ICON, or The Illustration Conference, is a non-profit organization of illustrators, established in 1998 to promote the use of illustration in all media. Every two years it brings together illustrators to discuss issues, hear inspiring guest speakers and take part in workshops. ICON5 will be held July 2-5, 2008 in New York City at the Roosevelt Hotel in midtown Manhattan. Registration for ICON5 is now open and can be done online, by fax, or via mail. More info here.
And 3x3 Magazine, a Gold Sponsor of this year's Illustration Conference, is putting together an illustrated guide for conference goers, with tips on good eats close by as well as near galleries, museums, and other illustrator haunts.
Tuesday, April 22, 2008
This tiny 60 square metre three room Paris apartment was reorganized by interior designer and set designer Robert Gervais to maximize the use of its limited space. Gervais organized the rooms around a central vestibule and created a wall that encorporates a library as well as providing privacy between areas. The painted Lorraine pine floor was raised to allow ease of access to the balcony window. An office chair by Jean Prouvé stands in front of a small 18th century table. Overhead are six aluminium epoxy lamps created by Gervais. The sculpture is by Eric Lagarde.
In the small living room, the wall niches provide space-saving storage -- the screened large niche by the 1940s leather chair discreetly hides the radiator. A Berber wool pillow sits on the late 18th century daybed, once used in Napoleon's Egyptian campaign.
A subtle palette of halftone shades on the walls and woodwork give the rooms variety without being distracting. In the bedroom, Flemish pine planks were painted in "fleur de sel," then sanded, and serve as both a headboard and to provide privacy from the adjacent small room used as an office.
The walls of the bathroom are lined with wood, a look inspired by the Art & Crafts movement. The polished marble sink from Laos sits on a glazed tile countertop.
From the Marie Claire Maison website -- a tiny apartment that's big on style.
This is a page from the 1839 hand-written recipe book of Emma Darwin, Charles Darwin's wife. Besides various recipes for such things as Irish Chocolate ("bake for six hours"), Veal Pie and Creme a la Victoire, it includes instructions for boiling rice in Charles's own handwriting. I'm always fascinated by old cookbooks, and reading this it's nice to imagine the famous naturalist and his wife sitting down to dinner together in the evening, chatting over their Mont Coquins Chicken Pie. You can read the entire manuscript here.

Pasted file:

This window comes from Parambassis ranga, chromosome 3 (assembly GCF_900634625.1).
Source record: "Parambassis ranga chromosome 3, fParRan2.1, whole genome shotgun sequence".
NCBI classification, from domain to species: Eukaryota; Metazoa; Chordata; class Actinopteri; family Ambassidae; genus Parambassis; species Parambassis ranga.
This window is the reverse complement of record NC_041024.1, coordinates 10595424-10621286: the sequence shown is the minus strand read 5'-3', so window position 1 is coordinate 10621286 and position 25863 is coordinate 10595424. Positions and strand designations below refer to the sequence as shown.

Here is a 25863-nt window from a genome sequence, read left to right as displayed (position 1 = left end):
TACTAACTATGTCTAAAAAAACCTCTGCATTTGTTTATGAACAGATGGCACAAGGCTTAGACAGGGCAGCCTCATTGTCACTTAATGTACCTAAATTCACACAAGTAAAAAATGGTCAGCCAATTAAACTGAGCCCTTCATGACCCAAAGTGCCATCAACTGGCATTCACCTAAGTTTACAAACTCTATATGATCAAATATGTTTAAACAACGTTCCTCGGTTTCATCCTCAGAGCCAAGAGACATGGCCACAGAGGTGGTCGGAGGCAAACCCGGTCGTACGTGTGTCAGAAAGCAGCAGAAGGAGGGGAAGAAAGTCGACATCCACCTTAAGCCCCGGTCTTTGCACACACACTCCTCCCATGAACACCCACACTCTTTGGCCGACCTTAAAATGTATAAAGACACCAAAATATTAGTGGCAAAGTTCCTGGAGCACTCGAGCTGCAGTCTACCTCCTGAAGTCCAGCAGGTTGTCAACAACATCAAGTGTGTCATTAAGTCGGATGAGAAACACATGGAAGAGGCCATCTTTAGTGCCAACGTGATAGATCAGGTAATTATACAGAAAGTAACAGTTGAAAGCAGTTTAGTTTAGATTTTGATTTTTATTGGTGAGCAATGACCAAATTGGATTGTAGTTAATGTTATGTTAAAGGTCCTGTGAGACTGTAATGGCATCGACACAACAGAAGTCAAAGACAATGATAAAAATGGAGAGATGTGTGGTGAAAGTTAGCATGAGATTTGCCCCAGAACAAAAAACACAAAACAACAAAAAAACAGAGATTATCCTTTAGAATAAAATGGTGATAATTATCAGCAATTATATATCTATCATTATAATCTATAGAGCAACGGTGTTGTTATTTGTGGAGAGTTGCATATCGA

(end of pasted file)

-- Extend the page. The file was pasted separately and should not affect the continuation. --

I had a nice note yesterday from Stephen of 66degrees.com, a new Toronto-based e-tail site that operates as a private gallery/club for buyers of unique high-end art and design from all over the world. Membership is automatic with your first purchase, and the ever-changing selection ranges from splurge-worthy limited-edition items such as hand-painted floor rugs by Patricia Baun ($11,000 US) to smaller pieces such as the silver Cracked Ice ring shown here by Niki Kavakonis, which retails for $180. More info can be found on the website, or (for a quick overview) you can read an article about it here.
Monday, April 21, 2008
Have a look at the amazing collection of vintage Vogue covers on thombeau59's Flickr photoset -- there are so many stunning images that I had a lot of trouble just choosing a few to post here. Seeing these beautiful illustrations makes me (a) sad that illustration is so underused on the covers of mainstream magazines today, and (b) even more aware of how banal these covers have become (with the sterling exception of publications such as The New Yorker, who had a three cover issue this week!). Speaking of The New Yorker, there's a great short article in the April 21st edition's Talk of the Town section about legendary art director George Lois, who talks about his ground breaking cover designs for Esquire in the '60s, and his opinion of cover design today. Check it out. Vogue covers link discovered via Little Hokum Rag.
Update: Sadly the link to this Flickr photoset disappeared a while ago, but good news -- you can purchase exquisite prints of vintage Vogue covers (and more) from the Condé Nast Store. Printed on archival-quality paper with UV-resistant inks, they're available in two sizes (15 x 18 or 17 x 22) and can be ordered with or without a frame.
Stacy of La Boudoir blog posted this great photo from Toast's new catalogue the other day, and to me it's the perfect summer look -- easy to toss on, with a nonchalant elegance. It feels a little odd to think so seriously about summer clothes in mid-April, but as today is 24C here, it looks like the warm weather is starting early this year ...
Friday, April 18, 2008
What's not to love about Joom Klangsin's wonderful designs? Her Etsy shop is a beautiful world of birds, all fluttering over her pillows, cards, and prints. Joom also has a website, with lots more lovely work -- including some amazing shoe designs that you really have to go and check out.